by Freddie Bruhin-Price
Over the Atlantic in New York City, Greenwich Village specifically, a small yet significant project in the name of sustainable cooking is taking place over the last two weeks of March. WastED, a project curated by chef Dan Barber, has seen him transform his family’s Blue Hill restaurant into a pop-up project designed to champion the use of ingredients that would ordinarily be thrown in the bin. With the help of several high–profile New York chefs, Dan has seen the project, entitled wastEd, attract attention from sustainability campaigners around the world.
Dan’s philosophy is based on beliefs about worldwide cuisines, which he says have,effectively,
“incorporated waste into their everyday diets, but they don’t call it waste.” It is in this process of using other cuisines’ undesirable commodities that they become sustainable. In conversation with food blog MUNCHIES, he explains “that’s why these cuisines have lasted 2000 years. For example, a rooster is a tough bird that’s almost impossible to roast. In the US, we make dog food out of it. But in France, you braise it in wine and tenderize it for several hours, and you make coq au vin, an iconic dish.”
The project is a self-aware effort to promote sustainable kitchen habits, but Dan maintains that across the world, chefs make use of what might otherwise be food waste.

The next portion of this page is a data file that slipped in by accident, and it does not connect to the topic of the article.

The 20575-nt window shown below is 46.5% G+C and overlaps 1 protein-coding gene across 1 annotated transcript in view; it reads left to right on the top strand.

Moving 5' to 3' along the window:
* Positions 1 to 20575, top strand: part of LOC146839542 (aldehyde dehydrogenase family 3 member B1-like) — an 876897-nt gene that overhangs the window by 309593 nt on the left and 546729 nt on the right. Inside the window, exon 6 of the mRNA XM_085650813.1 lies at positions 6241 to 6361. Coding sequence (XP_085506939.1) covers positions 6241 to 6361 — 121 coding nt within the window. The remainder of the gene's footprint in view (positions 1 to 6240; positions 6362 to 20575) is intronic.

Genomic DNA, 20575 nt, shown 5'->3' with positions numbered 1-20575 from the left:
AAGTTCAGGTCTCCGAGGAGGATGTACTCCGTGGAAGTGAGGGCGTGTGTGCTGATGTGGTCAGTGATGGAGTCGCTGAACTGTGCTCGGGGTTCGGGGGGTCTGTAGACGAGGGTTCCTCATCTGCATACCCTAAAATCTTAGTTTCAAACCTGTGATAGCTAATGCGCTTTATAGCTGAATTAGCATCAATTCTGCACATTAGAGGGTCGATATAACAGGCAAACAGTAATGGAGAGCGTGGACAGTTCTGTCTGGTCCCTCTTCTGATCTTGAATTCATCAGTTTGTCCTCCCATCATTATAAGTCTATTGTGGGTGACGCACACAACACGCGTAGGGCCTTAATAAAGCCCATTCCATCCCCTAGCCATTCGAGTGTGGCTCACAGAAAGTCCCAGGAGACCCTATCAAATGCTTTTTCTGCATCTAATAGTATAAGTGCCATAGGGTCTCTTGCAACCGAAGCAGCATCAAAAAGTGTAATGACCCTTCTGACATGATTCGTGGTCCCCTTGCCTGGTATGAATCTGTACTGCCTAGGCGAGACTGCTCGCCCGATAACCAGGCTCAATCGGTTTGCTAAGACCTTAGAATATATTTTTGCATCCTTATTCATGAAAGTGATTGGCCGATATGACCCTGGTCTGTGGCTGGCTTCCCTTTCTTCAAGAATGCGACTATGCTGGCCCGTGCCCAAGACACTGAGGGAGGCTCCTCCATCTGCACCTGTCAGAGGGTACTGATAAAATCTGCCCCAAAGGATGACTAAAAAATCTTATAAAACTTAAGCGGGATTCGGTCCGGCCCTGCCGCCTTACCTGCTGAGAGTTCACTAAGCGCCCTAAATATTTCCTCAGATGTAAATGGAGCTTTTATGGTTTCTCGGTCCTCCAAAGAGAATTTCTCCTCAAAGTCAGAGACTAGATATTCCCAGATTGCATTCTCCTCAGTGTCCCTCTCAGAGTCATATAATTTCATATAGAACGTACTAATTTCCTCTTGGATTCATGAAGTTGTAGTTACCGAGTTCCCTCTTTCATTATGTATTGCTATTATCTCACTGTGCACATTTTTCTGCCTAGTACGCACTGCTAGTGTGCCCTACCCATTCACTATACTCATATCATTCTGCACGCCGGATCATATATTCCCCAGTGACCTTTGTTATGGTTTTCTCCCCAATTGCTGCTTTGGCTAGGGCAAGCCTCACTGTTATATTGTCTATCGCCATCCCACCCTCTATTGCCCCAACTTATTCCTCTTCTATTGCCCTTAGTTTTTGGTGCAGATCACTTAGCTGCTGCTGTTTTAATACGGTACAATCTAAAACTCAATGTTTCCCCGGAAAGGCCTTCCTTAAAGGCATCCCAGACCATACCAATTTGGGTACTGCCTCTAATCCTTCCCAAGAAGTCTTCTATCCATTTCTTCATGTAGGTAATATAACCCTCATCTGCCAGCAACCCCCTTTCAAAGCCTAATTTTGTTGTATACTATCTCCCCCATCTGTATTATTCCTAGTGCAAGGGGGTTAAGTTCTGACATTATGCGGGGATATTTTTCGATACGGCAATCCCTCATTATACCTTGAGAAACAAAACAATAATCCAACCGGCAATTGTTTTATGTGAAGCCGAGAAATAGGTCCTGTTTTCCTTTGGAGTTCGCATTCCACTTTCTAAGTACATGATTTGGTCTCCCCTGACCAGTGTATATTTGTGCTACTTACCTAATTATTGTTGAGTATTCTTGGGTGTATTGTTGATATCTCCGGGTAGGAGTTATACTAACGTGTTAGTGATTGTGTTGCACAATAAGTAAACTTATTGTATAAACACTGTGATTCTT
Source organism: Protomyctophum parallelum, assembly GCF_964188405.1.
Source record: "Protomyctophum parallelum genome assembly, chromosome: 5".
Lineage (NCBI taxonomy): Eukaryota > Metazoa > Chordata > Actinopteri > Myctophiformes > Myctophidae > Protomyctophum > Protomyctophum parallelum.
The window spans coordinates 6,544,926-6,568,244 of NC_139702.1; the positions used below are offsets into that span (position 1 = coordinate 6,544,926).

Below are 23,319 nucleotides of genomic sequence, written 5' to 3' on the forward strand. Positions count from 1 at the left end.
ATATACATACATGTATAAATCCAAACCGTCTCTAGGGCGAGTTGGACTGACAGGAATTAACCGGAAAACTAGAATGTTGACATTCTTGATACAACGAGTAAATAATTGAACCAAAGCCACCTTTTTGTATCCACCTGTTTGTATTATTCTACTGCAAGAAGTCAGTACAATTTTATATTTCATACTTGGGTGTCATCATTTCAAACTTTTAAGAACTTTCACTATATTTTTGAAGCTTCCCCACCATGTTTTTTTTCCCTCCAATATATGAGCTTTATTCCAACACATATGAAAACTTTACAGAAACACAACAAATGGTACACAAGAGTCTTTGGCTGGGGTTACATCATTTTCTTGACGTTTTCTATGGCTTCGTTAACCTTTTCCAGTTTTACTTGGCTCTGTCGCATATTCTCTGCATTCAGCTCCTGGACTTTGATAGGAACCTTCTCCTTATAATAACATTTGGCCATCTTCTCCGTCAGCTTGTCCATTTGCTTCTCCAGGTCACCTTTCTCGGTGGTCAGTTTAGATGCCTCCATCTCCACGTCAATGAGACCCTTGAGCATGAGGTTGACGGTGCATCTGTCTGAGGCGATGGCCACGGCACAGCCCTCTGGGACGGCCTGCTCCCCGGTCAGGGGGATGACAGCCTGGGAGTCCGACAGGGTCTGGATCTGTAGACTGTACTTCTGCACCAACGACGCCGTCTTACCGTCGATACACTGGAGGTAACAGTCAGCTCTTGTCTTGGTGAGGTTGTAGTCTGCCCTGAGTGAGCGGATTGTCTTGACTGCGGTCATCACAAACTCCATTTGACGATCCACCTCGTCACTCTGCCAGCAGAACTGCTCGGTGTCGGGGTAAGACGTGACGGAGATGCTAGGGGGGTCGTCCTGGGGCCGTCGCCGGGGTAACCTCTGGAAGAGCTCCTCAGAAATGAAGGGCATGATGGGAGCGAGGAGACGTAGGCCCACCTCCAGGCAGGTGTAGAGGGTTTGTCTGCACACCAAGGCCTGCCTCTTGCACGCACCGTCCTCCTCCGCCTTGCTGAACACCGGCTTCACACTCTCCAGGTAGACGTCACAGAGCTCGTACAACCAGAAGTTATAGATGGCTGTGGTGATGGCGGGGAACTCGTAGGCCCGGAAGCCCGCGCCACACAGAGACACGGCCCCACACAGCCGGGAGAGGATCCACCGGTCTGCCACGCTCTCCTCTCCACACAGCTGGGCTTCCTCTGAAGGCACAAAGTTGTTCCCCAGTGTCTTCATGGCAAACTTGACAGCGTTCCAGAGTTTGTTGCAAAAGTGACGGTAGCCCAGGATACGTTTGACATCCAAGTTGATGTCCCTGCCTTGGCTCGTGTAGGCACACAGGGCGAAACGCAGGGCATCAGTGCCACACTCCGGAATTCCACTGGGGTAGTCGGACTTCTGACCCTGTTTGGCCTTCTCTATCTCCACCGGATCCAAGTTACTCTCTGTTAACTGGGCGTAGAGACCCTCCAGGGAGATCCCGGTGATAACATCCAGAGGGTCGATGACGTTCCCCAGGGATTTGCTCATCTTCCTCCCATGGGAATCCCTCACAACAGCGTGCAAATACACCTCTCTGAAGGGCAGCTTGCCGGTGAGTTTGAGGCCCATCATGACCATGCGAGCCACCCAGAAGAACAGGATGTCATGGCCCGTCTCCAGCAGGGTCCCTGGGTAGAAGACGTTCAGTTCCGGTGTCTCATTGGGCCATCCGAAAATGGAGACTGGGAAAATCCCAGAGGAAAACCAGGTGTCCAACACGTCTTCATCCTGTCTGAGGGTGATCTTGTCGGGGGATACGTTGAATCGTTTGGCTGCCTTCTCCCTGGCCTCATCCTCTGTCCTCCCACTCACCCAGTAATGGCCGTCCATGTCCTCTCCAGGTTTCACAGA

“What’s new about what we’re doing is that we’re calling it what it is: We’re wearing it on our sleeves that it’s waste. But in those cuisines you never called it waste, because it just became a dish. So three-quarters of this is old news.” So why now? Well, it’s simple. In the United States, food waste is a massive problem, at both industrial and domestic levels.
Dan aims to start a conversation about the use of neglected ingredients that are thrown away at the industrial processing stage. The “butts” of cucumbers and pickles, cut off before the ingredients are packaged, have been included in his menu. His hopes that we begin to recognise the flavour potential of “butts” is admirable, but (!) we can take his example and look at our own domestic habits with a view to making a change.
The situation in the UK, according to friends of Futures friends LoveFoodHateWaste, is less than desirable. They say that more than half of domestic food wastage is food we could have eaten. On average, waste costs each household in the UK around £60 a month. The vegetables and fruit which are most wasted could be nourishing hungry mouths. However, the good news it that we are moving in the right direction, with wastage down 21% between 2007 and 2012. We just need to make sure that number keeps falling.
In the UK, as Dan Barber has made apparent in the US, the important thing is the increasing of awareness of food wastage, and ways that we can combat it. LoveFoodHateWaste have lots of great suggesting, including par-cooking vegetables, then refrigerating them, which can increase their shelf life by up to four days! Be vigilant, home cooks!
More details on solutions to food wastage are available here